- GDP (PPP):
- $41.8 billion
- 7.1% 5-year compound annual growth
- $4,329 per capita
- Inflation (CPI):
- Public Debt:
Tajikistan’s economic freedom score is 50.6, making its economy the 146th freest in the 2023 Index. Its score is 0.9 point higher than last year. Tajikistan is ranked 31st out of 39 countries in the Asia–Pacific region, and its overall score is lower than the world and regional averages.
Tajikistan’s economic development lags far behind that of many other developing countries. Excessive dependence on commodity export earnings leaves the economy vulnerable to market volatility. The government does a poor job of advancing economic freedom. Corruption persists, and the rule of law is too weak to sustain meaningful economic progress.
Mountainous and landlocked, Tajikistan is Centra Asia’s smallest nation in terms of area. Autocratic President Emomali Rahmon has been in power since 1994, and abuses of human rights are widespread. The victory of Rahmon’s party in the 2020 parliamentary elections was criticized by international monitors. Tajikistan relies heavily on revenues from exports of aluminum, gold, and cotton. With less than 7 percent of its land arable and given high state-mandated cotton production, the country must import most of its food. Although Tajikistan’s economy is growing, it remains one of Asia’s poorest and is still partly dependent on remittances and narco-trafficking.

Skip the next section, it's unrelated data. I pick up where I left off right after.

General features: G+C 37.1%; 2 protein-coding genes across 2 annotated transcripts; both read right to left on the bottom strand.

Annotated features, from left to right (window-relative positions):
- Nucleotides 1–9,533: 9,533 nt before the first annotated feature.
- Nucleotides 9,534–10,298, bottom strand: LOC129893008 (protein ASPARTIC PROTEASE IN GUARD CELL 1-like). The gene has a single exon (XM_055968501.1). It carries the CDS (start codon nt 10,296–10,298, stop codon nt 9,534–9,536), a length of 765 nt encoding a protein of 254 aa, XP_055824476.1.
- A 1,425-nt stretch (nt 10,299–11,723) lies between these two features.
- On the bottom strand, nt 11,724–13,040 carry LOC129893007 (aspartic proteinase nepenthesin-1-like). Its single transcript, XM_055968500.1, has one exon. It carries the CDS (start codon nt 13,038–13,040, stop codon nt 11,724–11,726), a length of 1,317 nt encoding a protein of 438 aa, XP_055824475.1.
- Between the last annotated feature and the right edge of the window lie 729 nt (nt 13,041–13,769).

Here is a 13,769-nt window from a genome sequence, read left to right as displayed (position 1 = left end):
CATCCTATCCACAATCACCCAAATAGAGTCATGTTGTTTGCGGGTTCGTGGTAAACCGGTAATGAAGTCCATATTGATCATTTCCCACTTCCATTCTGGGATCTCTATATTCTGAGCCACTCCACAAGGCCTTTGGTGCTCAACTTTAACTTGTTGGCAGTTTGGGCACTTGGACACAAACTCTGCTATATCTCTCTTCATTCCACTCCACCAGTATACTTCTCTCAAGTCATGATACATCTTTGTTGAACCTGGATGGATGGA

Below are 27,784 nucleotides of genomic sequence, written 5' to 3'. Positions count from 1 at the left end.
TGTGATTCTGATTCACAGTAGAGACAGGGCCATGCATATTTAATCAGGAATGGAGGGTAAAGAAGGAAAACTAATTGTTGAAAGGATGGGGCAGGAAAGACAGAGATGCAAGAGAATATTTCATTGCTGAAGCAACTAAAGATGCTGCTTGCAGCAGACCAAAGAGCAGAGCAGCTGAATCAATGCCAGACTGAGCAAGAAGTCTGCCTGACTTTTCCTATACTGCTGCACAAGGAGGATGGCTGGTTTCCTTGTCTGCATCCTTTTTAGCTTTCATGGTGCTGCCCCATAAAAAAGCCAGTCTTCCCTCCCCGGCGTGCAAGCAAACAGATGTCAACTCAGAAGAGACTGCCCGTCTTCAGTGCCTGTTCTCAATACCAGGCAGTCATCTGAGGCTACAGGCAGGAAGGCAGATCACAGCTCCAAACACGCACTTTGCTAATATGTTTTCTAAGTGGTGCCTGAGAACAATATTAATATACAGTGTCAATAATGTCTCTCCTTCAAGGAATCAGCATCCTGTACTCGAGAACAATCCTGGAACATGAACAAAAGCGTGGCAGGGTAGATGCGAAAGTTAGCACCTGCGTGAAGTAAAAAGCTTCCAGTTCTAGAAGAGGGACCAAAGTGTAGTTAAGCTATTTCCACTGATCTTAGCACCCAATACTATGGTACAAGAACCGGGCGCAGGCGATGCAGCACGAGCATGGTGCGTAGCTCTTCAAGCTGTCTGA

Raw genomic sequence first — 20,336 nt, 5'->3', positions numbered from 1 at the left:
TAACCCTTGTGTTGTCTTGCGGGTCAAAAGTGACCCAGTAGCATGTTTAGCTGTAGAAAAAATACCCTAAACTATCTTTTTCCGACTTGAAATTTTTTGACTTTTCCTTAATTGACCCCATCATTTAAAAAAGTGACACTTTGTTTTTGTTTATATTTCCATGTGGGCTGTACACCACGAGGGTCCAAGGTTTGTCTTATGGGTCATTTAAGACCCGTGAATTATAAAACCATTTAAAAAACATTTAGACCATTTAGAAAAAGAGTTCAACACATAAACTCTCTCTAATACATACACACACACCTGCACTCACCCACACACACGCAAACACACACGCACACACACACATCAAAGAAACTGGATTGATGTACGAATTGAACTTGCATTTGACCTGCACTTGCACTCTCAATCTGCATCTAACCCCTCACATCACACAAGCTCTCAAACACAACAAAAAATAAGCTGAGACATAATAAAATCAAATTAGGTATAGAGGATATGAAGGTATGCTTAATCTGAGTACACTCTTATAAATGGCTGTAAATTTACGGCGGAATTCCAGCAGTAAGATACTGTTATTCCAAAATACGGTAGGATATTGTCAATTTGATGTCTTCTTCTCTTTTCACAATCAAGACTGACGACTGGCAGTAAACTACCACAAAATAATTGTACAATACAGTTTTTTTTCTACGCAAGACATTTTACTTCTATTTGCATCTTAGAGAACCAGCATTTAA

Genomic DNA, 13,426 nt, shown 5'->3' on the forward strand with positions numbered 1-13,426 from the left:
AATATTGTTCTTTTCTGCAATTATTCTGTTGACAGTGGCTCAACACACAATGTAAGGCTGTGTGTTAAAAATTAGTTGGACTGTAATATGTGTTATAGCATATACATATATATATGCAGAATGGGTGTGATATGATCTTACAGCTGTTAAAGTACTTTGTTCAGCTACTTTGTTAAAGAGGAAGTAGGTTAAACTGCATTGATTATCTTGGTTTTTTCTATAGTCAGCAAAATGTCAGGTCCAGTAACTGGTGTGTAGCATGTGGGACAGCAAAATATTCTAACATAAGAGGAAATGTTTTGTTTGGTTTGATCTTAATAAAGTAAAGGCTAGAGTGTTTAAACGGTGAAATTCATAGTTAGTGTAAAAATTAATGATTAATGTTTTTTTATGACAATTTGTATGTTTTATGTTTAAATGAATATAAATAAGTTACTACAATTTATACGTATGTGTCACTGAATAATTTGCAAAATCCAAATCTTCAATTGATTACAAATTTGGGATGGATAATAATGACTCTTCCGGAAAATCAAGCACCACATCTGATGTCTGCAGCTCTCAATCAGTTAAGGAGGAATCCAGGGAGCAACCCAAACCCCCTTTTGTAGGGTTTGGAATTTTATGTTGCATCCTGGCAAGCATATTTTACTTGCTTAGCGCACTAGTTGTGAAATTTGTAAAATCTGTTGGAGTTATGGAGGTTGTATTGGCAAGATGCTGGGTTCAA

Rule of Law
The overall rule of law is weak in Tajikistan. The country’s property rights score is below the world average; its judicial effectiveness score is below the world average; and its government integrity score is below the world average.
The top individual and corporate tax rates are, respectively, 12 percent and 18 percent. The tax burden equals 18.2 percent of GDP. Three-year government spending and budget balance averages are, respectively, 28.7 percent and –2.4 percent of GDP. Public debt equals 44.4 percent of GDP.
The business environment has improved but only marginally. Entrepreneurial activity is seriously hampered by state interference that increases regulatory costs and by inconsistent bureaucracy. The labor market remains underdeveloped. The government influences prices through regulation, subsidies, and numerous state-owned enterprises.
The trade-weighted average tariff rate is 6.4 percent, but onerous and pervasive nontariff barriers severely limit trade freedom. All private investment is screened and requires government approval. Financial-sector assets have grown, but the state’s continuing interference seriously handicaps private-sector development.